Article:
When you fail to repay your credit card dues (or minimum payment) on time, the fee that you’re charged as penalty is called a late payment fee. Not just that, it can also end up taking a toll on your credit score. 

Moreover, chances are that if you forget to repay your dues by more than 30 days, the issue could even be reported to a credit bureau. 

In case you’re wondering, a late payment fee can never be more in value than the minimum payment due. 

11. Minimum Payment 

Minimum payment, quite literally, is the minimum/smallest amount that must be paid within a specific time frame (typically at the end of the month) to keep an account in good standing.  

It is recommended to make your minimum payment by the due date to steer clear of paying any late payment fee. 

12. Grace Period  

A grace period is a set amount of time during which you can pay your bill without facing any penalties, such as late fees or service interruptions, after the official due date has passed.  

Typically, you’ll come across credit cards that offer a grace period between the end of the billing cycle and the payment due date. If you pay your balance in full within this time, you won’t incur any interest charges on purchases made during the billing cycle. 

13. Credit report  

A credit report, in complete justice to its name, is a detailed report/summary of an individual’s credit history, prepared by a credit bureau.  

It helps lenders and financial institutions assess an individual’s creditworthiness when they apply for credit. So, if we keep the long story short, maintaining a good financial shape (reflected by a credit report) opens the doors to availing desired credit for you. 

14. Closing Balance 

The closing balance on a credit card defines the total amount you owe at the end of a billing cycle or statement period. It typically includes all purchases, cash advances, fees, interest charges, and payments made during the billing period. 

Wish to avoid paying interest on purchases made during the billing cycle? Pay off your closing balance by the due date and you won’t have to worry about it.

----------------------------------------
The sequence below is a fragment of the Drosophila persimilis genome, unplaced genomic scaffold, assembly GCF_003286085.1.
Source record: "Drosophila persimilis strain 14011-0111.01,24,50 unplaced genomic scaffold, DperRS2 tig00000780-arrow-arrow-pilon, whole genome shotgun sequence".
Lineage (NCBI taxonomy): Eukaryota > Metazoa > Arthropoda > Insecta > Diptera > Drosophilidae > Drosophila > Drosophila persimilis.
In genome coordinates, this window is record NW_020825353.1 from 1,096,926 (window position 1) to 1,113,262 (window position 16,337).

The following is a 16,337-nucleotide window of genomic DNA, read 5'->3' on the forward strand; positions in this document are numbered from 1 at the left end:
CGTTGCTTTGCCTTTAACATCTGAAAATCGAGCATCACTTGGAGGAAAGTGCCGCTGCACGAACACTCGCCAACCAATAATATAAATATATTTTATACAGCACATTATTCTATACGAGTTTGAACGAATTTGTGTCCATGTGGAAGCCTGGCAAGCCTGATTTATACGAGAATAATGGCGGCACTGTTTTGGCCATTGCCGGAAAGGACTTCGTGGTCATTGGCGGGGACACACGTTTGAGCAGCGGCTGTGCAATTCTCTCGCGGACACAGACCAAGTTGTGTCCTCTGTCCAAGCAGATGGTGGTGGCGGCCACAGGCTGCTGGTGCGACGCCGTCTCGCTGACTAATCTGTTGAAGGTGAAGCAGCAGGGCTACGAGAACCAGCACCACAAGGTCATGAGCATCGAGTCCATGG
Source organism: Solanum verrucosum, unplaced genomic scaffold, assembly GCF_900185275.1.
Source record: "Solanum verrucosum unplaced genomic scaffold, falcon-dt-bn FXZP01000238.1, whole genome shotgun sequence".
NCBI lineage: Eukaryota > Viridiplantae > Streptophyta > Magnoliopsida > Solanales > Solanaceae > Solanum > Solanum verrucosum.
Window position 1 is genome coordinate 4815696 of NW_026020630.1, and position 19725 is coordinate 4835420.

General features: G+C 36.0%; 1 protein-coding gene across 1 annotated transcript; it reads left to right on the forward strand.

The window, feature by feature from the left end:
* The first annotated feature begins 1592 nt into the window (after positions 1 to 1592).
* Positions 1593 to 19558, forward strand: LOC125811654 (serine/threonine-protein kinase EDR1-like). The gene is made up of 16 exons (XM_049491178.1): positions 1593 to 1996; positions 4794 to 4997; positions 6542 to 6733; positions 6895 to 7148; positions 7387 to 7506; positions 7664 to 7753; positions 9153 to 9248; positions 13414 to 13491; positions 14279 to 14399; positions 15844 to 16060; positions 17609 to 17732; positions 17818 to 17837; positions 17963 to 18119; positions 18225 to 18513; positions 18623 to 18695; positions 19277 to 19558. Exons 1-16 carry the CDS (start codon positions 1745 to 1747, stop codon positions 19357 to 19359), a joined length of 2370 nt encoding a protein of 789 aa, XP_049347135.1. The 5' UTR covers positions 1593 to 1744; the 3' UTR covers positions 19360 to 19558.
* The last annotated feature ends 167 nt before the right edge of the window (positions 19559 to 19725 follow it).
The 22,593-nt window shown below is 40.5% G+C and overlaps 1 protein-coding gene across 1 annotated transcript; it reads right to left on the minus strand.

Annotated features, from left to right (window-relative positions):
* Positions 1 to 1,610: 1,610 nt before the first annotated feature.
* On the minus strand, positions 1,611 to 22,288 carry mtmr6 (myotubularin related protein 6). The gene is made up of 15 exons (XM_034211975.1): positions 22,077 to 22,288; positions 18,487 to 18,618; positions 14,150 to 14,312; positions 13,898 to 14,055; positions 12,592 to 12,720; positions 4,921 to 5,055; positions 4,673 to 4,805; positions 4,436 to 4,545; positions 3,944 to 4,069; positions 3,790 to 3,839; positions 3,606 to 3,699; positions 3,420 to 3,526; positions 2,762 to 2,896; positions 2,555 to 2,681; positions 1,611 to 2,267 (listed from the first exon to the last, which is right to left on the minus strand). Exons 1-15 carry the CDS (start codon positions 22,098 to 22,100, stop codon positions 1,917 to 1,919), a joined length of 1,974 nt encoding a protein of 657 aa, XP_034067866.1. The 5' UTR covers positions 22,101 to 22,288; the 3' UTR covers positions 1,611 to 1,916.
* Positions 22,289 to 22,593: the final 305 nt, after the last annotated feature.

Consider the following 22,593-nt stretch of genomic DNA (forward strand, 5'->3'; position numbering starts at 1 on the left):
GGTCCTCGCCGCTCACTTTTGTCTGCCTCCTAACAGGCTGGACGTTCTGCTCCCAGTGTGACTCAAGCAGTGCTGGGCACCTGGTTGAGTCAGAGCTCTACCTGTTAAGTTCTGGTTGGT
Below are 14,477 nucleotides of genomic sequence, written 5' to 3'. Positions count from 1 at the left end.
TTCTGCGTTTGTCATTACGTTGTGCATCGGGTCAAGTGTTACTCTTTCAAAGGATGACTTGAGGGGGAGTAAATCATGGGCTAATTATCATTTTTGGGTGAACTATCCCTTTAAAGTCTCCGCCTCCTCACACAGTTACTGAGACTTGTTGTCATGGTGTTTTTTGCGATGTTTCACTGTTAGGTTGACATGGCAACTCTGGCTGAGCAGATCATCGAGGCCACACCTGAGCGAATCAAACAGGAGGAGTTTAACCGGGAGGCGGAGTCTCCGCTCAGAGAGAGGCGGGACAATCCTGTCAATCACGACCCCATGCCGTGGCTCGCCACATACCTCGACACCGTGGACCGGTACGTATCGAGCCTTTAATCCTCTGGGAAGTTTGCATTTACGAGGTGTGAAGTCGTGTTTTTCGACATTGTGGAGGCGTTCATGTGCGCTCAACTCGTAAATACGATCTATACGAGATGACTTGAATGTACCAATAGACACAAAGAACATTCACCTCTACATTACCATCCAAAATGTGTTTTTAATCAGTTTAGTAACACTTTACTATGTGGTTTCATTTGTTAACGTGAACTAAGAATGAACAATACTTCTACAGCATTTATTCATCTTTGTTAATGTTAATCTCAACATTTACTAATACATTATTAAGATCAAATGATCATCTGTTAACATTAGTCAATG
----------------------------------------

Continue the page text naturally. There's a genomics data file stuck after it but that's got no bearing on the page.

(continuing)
15. Additional Cardholder  

An additional cardholder is someone authorized to use a credit card account but not the primary account holder.  

This person receives a separate card linked to the main account, and can make purchases on that account. However, the primary account holder remains responsible for paying off the entire balance, including any spending by the additional cardholder. 

It might be convenient to manage family finances by adding an additional cardholder but be cautious- the primary account holder is the one legally responsible for all debts accrued. 

Make informed Credit Choices- Compare with Econnex 

Now that you know all the key terms that you’re likely to hear when signing a card-member agreement, we’re sure you’re in a much better position to make confident credit decisions. Or maybe, even get a credit card issued for yourself (if that’s something which has been on your list for a while).  

Econnex is committed to making finding the right credit card a matter of a few clicks for you. You can compare a vast variety of low-rate credit cards available on our panel at ease, apply for the best available fit as per your spending needs, and receive your new card at the earliest.  Sign up to enjoy a new sense of financial freedom with Econnex! 

Credit Cards Comparison